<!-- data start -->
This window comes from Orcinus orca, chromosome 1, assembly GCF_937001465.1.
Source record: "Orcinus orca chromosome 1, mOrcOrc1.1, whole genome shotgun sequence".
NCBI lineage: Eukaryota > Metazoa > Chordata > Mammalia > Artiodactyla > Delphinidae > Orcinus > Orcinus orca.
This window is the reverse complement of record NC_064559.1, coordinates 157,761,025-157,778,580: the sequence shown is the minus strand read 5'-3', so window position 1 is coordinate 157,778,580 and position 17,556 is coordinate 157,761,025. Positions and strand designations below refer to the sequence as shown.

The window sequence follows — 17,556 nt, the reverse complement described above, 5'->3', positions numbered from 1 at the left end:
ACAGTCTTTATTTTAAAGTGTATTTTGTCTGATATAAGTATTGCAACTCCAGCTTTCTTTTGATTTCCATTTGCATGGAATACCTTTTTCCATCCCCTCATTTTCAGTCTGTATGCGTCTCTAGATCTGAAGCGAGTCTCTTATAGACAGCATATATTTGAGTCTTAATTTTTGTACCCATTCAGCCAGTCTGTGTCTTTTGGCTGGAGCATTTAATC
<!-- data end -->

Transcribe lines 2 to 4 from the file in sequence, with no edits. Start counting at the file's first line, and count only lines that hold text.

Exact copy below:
Source record: "Orcinus orca chromosome 1, mOrcOrc1.1, whole genome shotgun sequence".
NCBI lineage: Eukaryota > Metazoa > Chordata > Mammalia > Artiodactyla > Delphinidae > Orcinus > Orcinus orca.
This window is the reverse complement of record NC_064559.1, coordinates 157,761,025-157,778,580: the sequence shown is the minus strand read 5'-3', so window position 1 is coordinate 157,778,580 and position 17,556 is coordinate 157,761,025. Positions and strand designations below refer to the sequence as shown.